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Copyright 2007 The Moderate Voice
  • Lynx

    A question for US residents. It’s my understanding that big name politicians aren’t as frequent and protests in the US as they might be in Europe. In Spain for instance, most big protests are usually organized by the opposing party, or a combination of opposing parties, and attended by their leading voices. Even when the original organizers are normal associations, political parties will try to make political capital out of it by sending a delegation with a banner and planting them at the front of the matter, instantly turning it “their” protest. It’s really quite annoying sometimes. It doesn’t look like the US has this custom. I’ve never heard of big name politicians protesting in the streets, but maybe that’s just due to lack of coverage of such events (large protests are headline news in Spain whenever they happen). Thoughts?

  • “Sad that the BBC has more serious coverage than American corporate media.”

    What do you expect? It’s corporate media, after all. Of course, those corps support the ‘business über alles’ policy of the republicans and chose their managers and editors accordingly. Those who accuse them of a left-wing bias are so far to the right that they think Giuliani is a liberal…

  • Most sane people won’t have anything to do with “United for Peace and Justice.” I was appalled to see that some local politicians for whom I have voted participated in this rally – I’ll think twice before I vote for them again.

  • G. Weightman

    Why can’t the crowd size in these demonstrations be estimated with more precision? How can estimates from 20,000 to 200,000 have any credibility?

    Isn’t it the MSM’s responsibility to report the basic Who, What, When etc? And what facts about a mass demonstration are more salient than the crowd size?

  • Alexandra

    I saw this covered on MSNBC–but only about half as much as the groundbreaking news that Hillary Clinton sang the National Anthem off key.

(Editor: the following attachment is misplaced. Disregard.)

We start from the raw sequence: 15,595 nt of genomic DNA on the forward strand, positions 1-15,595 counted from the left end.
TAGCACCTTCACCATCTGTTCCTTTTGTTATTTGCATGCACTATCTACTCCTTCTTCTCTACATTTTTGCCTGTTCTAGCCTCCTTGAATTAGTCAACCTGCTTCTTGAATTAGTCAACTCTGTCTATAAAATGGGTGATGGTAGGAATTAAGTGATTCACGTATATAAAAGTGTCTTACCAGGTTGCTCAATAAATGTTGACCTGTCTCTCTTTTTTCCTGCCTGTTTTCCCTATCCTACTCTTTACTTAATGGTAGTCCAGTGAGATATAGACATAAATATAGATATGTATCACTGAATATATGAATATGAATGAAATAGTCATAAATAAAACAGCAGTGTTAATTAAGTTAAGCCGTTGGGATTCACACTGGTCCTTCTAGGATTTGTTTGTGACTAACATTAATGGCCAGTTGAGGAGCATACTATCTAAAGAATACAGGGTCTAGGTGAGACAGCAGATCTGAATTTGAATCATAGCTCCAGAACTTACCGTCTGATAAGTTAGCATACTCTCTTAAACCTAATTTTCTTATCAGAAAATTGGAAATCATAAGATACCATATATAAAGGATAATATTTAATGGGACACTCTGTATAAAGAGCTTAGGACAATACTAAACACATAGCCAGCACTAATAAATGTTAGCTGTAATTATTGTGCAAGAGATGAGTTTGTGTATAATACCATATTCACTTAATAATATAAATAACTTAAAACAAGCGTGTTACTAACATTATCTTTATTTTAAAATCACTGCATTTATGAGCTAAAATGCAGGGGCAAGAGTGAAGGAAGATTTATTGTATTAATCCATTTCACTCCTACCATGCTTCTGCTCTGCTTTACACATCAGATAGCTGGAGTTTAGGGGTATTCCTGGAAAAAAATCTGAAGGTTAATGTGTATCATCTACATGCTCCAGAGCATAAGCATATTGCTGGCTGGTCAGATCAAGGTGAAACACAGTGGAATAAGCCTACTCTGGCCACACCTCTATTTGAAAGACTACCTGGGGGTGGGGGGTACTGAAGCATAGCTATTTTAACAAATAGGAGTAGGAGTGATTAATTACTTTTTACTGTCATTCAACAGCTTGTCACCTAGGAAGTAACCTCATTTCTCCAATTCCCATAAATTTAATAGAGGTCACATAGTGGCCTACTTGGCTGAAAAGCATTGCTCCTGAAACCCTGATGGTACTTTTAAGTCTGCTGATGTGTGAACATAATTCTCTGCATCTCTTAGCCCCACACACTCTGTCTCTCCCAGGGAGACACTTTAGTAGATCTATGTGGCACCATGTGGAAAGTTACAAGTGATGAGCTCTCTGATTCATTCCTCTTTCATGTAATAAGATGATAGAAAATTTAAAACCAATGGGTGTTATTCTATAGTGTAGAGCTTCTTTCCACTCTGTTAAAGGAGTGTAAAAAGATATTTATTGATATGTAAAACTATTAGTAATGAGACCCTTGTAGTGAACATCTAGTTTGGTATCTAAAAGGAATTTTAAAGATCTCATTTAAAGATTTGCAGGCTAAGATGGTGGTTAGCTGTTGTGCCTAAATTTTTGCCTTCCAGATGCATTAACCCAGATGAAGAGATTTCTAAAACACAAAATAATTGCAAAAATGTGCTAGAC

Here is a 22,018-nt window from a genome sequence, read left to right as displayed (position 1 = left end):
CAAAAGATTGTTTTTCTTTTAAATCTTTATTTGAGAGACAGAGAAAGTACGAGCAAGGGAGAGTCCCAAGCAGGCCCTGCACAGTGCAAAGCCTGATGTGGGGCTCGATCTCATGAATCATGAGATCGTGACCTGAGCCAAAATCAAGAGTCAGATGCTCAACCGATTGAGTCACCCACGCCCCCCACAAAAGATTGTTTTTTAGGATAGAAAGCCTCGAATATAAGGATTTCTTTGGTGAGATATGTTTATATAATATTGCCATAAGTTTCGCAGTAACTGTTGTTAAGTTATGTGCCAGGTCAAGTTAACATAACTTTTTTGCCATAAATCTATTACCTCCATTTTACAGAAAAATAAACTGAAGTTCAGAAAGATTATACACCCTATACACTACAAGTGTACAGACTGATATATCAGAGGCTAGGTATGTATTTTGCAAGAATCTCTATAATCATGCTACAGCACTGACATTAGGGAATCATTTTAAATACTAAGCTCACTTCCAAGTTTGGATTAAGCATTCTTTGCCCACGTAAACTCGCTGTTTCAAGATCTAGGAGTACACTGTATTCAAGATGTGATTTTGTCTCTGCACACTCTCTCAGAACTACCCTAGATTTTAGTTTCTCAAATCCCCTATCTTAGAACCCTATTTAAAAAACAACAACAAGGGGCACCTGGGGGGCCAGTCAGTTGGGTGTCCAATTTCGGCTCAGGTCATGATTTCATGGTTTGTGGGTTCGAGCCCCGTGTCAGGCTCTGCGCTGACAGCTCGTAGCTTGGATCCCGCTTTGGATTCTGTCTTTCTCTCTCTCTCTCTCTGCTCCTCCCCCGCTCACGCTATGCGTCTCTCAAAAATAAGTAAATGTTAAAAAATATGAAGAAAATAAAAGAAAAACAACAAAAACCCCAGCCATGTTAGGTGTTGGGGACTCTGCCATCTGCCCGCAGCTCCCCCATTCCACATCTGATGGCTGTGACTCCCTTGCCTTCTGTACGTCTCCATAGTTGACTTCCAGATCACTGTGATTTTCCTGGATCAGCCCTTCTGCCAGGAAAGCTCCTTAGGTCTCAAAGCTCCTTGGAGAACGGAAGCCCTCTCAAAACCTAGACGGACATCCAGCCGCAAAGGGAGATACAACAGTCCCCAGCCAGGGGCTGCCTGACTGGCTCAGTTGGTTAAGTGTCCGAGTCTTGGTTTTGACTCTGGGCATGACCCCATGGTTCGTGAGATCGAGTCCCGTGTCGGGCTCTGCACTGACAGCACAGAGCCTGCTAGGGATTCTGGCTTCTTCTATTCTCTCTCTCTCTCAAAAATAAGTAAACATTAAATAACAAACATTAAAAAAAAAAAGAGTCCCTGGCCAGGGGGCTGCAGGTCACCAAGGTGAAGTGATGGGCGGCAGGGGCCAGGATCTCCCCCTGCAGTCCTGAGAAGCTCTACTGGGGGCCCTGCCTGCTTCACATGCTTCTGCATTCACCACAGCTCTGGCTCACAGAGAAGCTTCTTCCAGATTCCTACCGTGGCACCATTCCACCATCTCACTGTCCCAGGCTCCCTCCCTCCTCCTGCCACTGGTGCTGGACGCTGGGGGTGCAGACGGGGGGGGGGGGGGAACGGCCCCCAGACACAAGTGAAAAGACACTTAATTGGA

• Rudi

    After the mess of Vietnam, and the protest movement, no mainstream politician will be see in a protest crowd. The anti-abortion/pro-life march recieved scant coverage, I wonder if Brownback and other social Conservatives attended the rally. During Vietnam, radicals, liberals and average students attended anti-war rallies. Today the fringe groups organize the rallies and the fringe is in the majority. The Cheney crowd has made protest a negative thing, yellow stickers on SUV’s going to the mall has replaced war bonds and Victory Gardens.

  • I live in DC, and didn’t notice the protest at all. I’ve noticed previous ones, so I see this as an indication that it was relatively small.

  • Laura

    These people are clueless. It is not Bush’s aggressive wars, it’s the aggressive wars of the jihadists making it necessary for us to fight.

  • Rudi

    Laura, they may be clueless, but our Constitution and history gives them the right to be clueless (IYHO) and speak. Maybe in your ChristianPersian Muslim theocracy they wouldn’t be allowed to speak without the approval of James DobsonAyatollah Seyyed Ali Khameni.

  • Kim Ritter

    Laura-maybe they are clueless. But it scares me much more when our CIC is as clueless as he seems to be and is in a position that put thousands of our troops lives in daily jeopardy. If we wanted to live in a society without dissent we should move towards a fascist form of government like Germany had in the 30’s.